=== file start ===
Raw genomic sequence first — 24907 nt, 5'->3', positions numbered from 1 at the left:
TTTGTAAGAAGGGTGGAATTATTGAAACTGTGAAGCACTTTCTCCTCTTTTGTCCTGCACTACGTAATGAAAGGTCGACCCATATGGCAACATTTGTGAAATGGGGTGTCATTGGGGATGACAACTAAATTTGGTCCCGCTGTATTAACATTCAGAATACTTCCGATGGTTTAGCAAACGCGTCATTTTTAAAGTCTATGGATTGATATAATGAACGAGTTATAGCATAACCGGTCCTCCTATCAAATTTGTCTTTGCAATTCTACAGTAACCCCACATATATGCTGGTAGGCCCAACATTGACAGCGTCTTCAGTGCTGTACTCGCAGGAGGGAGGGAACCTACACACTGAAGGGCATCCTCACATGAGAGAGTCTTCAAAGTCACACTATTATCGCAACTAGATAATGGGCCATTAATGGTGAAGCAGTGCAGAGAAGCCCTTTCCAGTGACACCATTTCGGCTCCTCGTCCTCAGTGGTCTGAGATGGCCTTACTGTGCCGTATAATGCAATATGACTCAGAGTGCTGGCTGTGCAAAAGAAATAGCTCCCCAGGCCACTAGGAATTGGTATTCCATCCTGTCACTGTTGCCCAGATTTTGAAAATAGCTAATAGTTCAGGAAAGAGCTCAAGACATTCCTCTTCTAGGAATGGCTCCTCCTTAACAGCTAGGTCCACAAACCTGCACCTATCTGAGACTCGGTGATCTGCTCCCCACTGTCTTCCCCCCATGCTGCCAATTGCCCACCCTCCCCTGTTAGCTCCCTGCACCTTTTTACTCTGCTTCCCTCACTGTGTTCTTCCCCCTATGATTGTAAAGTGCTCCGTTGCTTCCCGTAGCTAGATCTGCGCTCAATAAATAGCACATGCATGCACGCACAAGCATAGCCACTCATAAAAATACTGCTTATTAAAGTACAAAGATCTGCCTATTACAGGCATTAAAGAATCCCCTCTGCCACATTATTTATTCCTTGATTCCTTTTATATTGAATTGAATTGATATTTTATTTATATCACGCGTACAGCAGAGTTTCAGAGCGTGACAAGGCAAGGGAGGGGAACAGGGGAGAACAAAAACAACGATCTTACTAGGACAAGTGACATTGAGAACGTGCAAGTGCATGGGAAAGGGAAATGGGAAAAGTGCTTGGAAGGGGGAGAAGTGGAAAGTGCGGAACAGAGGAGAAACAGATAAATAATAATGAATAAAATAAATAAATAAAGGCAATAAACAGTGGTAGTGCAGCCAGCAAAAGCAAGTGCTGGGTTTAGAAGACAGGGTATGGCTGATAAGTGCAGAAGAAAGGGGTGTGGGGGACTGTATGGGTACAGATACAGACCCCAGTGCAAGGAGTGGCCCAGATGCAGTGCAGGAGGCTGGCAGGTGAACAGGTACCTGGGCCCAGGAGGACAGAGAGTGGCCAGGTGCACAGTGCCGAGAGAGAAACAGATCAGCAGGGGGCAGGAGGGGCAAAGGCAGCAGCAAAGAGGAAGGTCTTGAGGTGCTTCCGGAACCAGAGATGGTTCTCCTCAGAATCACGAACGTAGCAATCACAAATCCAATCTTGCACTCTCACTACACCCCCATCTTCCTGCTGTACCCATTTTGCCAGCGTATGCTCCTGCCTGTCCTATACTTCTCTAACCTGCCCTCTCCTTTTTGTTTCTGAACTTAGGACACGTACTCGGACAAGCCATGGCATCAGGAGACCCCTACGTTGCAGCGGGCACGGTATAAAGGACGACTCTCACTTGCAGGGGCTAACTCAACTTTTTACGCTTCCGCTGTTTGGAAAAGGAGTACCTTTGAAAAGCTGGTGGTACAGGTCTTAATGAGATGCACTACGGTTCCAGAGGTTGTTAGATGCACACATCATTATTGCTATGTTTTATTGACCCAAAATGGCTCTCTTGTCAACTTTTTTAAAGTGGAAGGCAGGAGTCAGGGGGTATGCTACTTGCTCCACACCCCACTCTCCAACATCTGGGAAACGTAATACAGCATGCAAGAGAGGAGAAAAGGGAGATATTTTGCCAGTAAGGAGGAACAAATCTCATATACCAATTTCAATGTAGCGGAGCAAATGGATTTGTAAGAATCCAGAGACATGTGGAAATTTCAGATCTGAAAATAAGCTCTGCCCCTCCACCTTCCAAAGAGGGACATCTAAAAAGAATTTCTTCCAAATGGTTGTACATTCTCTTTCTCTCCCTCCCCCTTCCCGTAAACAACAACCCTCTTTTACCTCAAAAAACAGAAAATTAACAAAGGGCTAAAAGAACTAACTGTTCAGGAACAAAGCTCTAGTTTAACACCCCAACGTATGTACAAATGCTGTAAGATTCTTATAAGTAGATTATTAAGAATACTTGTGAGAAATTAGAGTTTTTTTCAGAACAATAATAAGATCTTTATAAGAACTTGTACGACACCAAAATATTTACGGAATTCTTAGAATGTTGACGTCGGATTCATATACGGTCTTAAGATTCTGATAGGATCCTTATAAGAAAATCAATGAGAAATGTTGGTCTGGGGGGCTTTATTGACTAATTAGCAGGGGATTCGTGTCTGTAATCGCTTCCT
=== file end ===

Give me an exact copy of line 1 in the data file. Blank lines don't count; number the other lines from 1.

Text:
Raw genomic sequence first — 24907 nt, 5'->3', positions numbered from 1 at the left: